Brisbane recruits social media ambassadors to boost international student numbers
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Brisbane recruits social media ambassadors to boost international student numbers

Brisbane recruits social media ambassadors to boost international student numbers

As Australia’s domestic student debts soar to colossal heights, the AU$20 billion international student market consistently boosts education economies in the country’s most influential cities.

In Brisbane alone, Australia’s third-largest city, the international student population contributes in excess of AU$3.8 billion to the local economy every year through 75,000 foreign student enrolments. The sector forms a key part of Brisbane’s competitive platform through skills, research and global connections.

In a bid to attract talented international applicants to Brisbane’s top universities, students like Colombian-born Juliana Medina-Tobar have become the face of the region’s global education market, using their social media expertise to lure students from overseas.

While the annual cost of Brisbane’s student debt is expected to reach more than AU$11 billion in the coming decade, the region’s thriving international education sector is set to uphold tertiary budgets.

Ms Medina-Tobar, who ventured to Brisbane to pursue language studies, told The Australian that she made a very early decision to remain in Australia so she could finish her commerce degree and expand her online business.

Last week, Medina-Tobar was named one of 40 international students recruited by the economic development board, Brisbane Marketing, to use their social media know-how to promote Brisbane as a desirable study destination for students in their home countries, via the #studyBrisbane campaign.

The initiative, which is currently running for the seventh consecutive year, draws on the passion of ‘Student Ambassadors’ from 29 different countries, using their social media reach to expand Brisbane’s largest single services export.

Ms Medina-Tobar even hosts her own YouTube channel, which has so far attracted 300,000 views and 500 followers, and an Instagram page that currently hosts 2,311 followers.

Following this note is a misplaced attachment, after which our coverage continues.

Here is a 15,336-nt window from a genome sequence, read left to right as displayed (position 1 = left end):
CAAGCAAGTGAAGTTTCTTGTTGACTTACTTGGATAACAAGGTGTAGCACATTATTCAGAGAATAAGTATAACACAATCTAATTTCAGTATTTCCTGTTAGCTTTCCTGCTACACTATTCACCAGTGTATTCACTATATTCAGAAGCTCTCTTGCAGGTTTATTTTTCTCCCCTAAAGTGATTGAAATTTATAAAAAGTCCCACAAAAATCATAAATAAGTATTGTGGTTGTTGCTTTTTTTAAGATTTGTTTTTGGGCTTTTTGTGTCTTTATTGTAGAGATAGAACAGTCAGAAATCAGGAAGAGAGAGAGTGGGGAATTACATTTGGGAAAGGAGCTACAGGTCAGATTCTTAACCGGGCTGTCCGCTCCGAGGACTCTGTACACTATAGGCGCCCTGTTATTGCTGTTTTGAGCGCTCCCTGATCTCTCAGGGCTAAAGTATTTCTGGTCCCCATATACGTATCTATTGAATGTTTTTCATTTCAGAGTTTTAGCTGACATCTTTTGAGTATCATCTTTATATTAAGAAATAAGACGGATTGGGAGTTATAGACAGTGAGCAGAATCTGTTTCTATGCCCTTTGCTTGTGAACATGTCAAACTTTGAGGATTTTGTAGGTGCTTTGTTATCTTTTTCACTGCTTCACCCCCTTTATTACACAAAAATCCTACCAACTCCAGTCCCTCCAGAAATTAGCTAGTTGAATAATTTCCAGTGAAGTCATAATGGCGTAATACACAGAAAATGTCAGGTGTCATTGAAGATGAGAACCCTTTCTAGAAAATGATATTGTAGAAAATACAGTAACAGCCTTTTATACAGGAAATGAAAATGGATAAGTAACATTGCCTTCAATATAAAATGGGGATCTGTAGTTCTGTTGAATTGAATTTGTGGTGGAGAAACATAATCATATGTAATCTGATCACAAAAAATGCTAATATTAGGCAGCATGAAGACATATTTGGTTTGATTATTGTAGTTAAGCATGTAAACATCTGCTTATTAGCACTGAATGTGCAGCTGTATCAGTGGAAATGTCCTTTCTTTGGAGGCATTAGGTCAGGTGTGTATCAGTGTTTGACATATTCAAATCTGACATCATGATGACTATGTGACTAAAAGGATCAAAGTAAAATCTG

Designed to give Latin American students a better understanding of what it means to work, live and study in Brisbane, Ms ­Medina-Tobar’s channel — Aca En Australia (which translates to, Here in Australia) — includes video clips and a travel blog with links to other social media platforms.

Monique Skidmore, Deputy Vice-Chancellor at the University of Queensland (UQ), says Brisbane’s foreign student market has never been more important.

According to Skidmore, UQ’s CBD Brisbane campus alone makes up 12,000 of the city’s international student population, which currently amounts to 52,000. She claims most of these students are required to pay their fees up-front, which allows the region’s universities to make a greater number of courses available to domestic students, on top of providing a sustainable source of academic funding.

“There is no doubt that under their current revenue structure, Australian universities would not survive without international students…they make it possible for our domestic students to go to university,” Professor Skidmore told The Australian.

“To have students out there saying ‘Australia is the place to study’, that is worth its weight in gold.”

Ms Medina-Tobar told The Australian that trying to find the funds to cover her tuition fees had been a major challenge, but that she is incredibly grateful to be offered the position of Student Ambassador for Brisbane.

“For me, it is all worth every cent in the end,” she said.

“I guess I was already an unofficial ambassador but it’s an honour to be able to have the official title now and I can’t wait to do Brisbane proud…it’s done so much for me.”

As a city, Brisbane continues to stand out as one of the world’s most desirable study abroad destinations. In the most recent QS ranking for the best international student cities, Brisbane ranked 18th out of 74 global cities and had one of the highest student ratios of any featured city.

Additional reporting by The Australian.

Image via YouTube/Aca en Australia.

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